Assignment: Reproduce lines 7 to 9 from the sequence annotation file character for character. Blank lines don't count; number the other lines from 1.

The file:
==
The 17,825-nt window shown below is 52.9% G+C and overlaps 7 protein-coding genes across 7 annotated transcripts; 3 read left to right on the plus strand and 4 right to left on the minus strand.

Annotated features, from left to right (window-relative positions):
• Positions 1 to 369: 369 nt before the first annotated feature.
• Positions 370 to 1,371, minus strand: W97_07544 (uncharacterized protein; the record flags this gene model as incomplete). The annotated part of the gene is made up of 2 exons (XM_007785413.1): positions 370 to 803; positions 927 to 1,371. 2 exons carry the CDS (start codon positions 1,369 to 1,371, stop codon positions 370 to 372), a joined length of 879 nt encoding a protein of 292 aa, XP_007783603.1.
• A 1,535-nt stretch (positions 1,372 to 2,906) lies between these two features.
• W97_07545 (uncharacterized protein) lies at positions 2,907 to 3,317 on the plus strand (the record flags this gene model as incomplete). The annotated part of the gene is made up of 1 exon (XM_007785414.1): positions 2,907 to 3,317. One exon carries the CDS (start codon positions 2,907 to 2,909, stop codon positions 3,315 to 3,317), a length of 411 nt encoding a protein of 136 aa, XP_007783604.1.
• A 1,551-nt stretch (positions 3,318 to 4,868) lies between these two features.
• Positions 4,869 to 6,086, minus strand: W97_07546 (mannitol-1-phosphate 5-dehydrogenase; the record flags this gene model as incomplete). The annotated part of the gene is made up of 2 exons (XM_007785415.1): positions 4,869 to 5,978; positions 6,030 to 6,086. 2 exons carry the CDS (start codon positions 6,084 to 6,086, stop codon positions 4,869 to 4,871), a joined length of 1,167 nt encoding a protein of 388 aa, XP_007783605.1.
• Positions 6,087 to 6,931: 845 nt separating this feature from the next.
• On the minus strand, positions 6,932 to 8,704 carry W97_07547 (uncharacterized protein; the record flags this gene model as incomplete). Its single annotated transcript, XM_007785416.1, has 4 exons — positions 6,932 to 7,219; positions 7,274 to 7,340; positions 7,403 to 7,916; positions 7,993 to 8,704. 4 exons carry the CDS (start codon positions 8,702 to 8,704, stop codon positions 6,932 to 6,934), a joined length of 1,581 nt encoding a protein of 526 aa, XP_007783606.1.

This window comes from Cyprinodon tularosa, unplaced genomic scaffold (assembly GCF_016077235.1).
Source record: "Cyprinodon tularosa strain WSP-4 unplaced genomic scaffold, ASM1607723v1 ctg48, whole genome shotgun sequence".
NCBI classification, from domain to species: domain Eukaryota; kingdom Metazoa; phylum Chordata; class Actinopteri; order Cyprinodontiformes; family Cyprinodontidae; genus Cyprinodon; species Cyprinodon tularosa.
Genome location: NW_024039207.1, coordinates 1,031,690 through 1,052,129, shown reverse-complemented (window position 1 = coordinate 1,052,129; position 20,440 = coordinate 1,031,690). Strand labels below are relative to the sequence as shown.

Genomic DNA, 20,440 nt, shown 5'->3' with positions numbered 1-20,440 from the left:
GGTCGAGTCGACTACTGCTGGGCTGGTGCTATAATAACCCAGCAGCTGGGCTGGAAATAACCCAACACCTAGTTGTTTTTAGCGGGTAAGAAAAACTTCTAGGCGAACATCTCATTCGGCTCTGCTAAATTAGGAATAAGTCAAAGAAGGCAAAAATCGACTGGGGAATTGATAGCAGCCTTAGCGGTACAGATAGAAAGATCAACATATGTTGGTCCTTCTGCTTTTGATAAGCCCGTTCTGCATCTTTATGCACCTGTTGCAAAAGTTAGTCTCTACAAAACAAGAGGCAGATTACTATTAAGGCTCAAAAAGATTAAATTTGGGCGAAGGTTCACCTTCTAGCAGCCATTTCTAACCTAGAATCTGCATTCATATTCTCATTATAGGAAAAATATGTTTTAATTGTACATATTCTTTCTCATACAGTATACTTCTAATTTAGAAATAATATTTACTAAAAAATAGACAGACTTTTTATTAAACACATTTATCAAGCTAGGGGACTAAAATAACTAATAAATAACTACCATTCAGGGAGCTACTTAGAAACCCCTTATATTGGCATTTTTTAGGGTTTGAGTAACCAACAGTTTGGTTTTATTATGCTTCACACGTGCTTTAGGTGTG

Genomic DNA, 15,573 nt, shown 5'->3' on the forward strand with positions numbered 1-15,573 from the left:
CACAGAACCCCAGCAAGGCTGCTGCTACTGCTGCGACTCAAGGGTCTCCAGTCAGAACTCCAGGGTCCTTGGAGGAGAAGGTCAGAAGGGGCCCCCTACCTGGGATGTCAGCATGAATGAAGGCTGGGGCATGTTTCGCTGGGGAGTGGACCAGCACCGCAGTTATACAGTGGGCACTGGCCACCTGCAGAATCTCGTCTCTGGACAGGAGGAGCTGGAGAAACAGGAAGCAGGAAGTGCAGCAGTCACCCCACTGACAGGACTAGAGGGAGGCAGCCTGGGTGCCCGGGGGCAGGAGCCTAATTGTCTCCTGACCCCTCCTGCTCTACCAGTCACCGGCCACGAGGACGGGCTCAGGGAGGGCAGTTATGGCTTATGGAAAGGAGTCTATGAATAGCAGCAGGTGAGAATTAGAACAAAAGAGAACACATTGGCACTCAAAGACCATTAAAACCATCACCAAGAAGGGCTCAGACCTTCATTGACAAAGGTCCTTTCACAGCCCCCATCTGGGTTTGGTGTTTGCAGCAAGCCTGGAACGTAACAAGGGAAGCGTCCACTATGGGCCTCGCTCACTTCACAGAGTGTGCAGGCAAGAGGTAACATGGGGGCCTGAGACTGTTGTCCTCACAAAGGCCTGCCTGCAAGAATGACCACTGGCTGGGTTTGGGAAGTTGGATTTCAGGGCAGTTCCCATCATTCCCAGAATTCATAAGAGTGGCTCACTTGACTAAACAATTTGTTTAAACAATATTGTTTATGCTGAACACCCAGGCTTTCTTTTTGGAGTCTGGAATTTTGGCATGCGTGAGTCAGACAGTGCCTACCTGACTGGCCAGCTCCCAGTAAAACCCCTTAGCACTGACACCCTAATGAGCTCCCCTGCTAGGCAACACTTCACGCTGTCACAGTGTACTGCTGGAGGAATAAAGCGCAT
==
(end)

• A 1,551-nt stretch (positions 3,318 to 4,868) lies between these two features.
• Positions 4,869 to 6,086, minus strand: W97_07546 (mannitol-1-phosphate 5-dehydrogenase; the record flags this gene model as incomplete). The annotated part of the gene is made up of 2 exons (XM_007785415.1): positions 4,869 to 5,978; positions 6,030 to 6,086. 2 exons carry the CDS (start codon positions 6,084 to 6,086, stop codon positions 4,869 to 4,871), a joined length of 1,167 nt encoding a protein of 388 aa, XP_007783605.1.
• Positions 6,087 to 6,931: 845 nt separating this feature from the next.